Alexiades says since Greek skin produces more melanin than lighter skin types, it's better protected from harmful ultra violet sun rays. In Amanda Green's Woman's Day 2010 article, "Beauty Secrets From Around the World," Alexiades explains that Greek women don't just rely on their good genes; they believe a healthy diet contributes to glowing skin. Fish contains skin-rejuvenating omega-3 and omega-6 fatty acids, while fresh produce provides plenty of antioxidants and vitamins. The Mediterranean diet includes lots of olive oil, which contributes to healthy skin. Used topically, olive oil also moisturizes and relieves chapped lips and sunburn.
While many people indulge in yogurt as a healthy snack, Greeks also use yogurt as a natural skin care product. Lactose, proteins, vitamins and minerals--all found in yogurt--treat sunburn and slough off dead skin cells. Greek mask products sold online usually contain Greek yogurt. Create a homemade version of the mask using Greek yogurt, green tea and honey, according to "Mindful Beauty is in Your Hands" by Chelvanaya Bayo Gabriel.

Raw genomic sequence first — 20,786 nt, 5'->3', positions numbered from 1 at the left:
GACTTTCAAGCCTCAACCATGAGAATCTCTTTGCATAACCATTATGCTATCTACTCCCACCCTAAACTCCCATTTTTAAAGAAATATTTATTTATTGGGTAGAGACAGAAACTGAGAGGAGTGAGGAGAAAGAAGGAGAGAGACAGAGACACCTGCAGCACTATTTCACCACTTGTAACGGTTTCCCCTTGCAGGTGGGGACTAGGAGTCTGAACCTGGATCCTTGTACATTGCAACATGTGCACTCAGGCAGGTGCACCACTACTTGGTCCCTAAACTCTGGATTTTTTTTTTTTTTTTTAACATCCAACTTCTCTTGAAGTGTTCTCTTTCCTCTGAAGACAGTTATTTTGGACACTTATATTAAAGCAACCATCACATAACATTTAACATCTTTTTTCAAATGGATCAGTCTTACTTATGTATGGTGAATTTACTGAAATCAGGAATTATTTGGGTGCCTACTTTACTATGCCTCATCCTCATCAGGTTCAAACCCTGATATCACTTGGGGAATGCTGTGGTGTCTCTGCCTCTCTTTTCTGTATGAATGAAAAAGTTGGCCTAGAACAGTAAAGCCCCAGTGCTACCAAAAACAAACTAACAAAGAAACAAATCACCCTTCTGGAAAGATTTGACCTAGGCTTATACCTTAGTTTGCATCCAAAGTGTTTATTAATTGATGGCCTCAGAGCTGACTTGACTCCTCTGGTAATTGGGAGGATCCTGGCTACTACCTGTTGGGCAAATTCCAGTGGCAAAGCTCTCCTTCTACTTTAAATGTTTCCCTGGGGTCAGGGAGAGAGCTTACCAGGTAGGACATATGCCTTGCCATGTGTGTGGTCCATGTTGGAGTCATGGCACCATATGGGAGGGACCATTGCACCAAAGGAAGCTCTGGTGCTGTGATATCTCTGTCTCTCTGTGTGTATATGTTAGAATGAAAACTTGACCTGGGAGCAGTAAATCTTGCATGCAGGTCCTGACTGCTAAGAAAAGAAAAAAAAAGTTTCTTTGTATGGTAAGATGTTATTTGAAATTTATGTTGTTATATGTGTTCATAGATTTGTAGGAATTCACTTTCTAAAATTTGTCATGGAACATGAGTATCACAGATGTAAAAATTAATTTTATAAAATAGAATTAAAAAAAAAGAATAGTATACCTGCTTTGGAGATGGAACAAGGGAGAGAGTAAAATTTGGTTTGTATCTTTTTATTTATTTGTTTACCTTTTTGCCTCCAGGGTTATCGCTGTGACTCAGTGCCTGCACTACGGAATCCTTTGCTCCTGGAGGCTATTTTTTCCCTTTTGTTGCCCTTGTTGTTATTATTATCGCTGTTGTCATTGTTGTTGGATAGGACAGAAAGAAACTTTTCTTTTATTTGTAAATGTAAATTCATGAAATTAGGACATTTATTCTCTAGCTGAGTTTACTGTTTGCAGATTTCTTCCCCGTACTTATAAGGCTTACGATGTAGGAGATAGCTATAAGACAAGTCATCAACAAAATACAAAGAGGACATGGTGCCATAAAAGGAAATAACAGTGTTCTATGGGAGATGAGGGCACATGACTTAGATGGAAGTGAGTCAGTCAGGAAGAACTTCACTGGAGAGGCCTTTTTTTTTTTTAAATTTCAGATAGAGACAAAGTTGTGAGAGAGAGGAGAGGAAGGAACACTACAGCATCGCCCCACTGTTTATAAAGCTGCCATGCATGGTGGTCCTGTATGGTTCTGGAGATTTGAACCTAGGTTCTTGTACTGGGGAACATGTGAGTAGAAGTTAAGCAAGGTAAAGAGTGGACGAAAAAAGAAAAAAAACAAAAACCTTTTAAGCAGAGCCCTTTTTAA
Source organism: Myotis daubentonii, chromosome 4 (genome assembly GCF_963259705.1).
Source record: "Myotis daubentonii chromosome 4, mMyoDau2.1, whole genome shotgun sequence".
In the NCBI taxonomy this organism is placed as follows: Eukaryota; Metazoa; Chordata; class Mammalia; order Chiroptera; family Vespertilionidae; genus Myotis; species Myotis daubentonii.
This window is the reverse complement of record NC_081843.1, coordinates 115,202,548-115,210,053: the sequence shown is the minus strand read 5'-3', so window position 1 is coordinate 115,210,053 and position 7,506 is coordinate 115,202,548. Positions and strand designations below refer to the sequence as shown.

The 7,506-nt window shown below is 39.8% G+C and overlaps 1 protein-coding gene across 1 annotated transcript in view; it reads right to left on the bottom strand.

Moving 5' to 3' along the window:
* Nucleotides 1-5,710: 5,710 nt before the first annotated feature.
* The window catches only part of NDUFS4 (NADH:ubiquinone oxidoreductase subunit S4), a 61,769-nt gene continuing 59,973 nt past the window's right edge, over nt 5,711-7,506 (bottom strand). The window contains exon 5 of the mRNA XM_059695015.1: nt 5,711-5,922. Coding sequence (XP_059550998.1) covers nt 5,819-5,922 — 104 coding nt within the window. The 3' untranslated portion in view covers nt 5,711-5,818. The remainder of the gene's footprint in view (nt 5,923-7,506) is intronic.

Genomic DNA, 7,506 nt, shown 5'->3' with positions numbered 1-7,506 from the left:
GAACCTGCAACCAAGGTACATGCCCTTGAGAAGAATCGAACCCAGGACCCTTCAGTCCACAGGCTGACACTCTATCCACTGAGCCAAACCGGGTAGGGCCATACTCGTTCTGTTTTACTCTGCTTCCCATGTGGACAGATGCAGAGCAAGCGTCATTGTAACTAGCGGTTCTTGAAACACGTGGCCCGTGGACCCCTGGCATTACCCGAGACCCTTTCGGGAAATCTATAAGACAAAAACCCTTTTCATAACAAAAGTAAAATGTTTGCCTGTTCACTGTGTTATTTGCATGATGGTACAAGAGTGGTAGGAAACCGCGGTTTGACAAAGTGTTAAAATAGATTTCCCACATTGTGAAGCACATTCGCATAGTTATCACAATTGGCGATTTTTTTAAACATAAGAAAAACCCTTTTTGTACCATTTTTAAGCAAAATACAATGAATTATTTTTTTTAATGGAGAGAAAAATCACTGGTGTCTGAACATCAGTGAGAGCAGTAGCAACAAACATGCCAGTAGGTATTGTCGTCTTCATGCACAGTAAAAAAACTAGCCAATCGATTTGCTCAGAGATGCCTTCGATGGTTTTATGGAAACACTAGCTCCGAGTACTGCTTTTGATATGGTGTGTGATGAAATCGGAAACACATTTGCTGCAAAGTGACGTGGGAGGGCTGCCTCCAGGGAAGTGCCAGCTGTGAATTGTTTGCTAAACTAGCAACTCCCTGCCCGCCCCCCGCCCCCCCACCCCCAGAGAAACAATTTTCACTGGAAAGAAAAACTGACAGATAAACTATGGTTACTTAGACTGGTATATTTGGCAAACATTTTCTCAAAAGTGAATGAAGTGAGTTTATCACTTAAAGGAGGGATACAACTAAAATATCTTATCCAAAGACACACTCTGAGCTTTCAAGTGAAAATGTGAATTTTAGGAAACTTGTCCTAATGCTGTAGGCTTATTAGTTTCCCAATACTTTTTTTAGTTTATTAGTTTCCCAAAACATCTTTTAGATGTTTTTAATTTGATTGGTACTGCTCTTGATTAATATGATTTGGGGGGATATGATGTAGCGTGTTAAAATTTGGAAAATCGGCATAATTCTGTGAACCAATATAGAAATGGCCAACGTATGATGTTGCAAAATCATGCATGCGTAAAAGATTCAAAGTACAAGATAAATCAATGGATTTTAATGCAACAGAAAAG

Stretch marks--a common unwanted side effect of pregnancy--can be hard to to get rid of. Greek women drink plenty of water during pregnancy and rub aloe vera-based lotion on their stomach and thighs, according to "Naturally Healthy Skin," by Stephanie Tourle. These tips help prevent stretch marks during pregnancy. If stretch marks have already formed, one Greek tip for a natural treatment is to massage wheat germ oil onto the stretch marks.
Ground olives act as a rich exfoliant to cleanse the skin. Grind olive stones and use them as a body scrub to cleanse the skin, removing dead skin cells and leaving skin with a rejuvenating glow.
The Greeks use honey as a natural moisturizer and exfoliant, according to Gabriel. Greeks have treated their skin with honey-based products since ancient times to promote a healthy glow.